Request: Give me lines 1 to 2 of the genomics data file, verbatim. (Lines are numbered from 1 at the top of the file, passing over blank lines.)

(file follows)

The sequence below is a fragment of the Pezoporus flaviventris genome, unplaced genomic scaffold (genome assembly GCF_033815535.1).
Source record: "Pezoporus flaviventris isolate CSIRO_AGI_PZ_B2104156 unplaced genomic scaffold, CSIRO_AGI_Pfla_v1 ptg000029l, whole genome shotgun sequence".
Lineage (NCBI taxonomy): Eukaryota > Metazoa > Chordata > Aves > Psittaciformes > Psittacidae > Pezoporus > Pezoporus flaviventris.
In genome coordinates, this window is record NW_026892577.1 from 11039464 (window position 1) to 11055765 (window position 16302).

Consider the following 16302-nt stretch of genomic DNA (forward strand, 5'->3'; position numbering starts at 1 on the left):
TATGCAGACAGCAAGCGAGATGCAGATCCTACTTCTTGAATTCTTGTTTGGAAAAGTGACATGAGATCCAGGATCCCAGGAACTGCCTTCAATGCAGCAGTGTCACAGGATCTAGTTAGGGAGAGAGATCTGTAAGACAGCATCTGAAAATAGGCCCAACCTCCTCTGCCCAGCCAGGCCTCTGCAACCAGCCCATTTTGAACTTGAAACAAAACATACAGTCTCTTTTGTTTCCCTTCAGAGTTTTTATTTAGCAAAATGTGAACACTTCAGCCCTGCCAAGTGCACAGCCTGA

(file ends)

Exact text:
The sequence below is a fragment of the Pezoporus flaviventris genome, unplaced genomic scaffold (genome assembly GCF_033815535.1).
Source record: "Pezoporus flaviventris isolate CSIRO_AGI_PZ_B2104156 unplaced genomic scaffold, CSIRO_AGI_Pfla_v1 ptg000029l, whole genome shotgun sequence".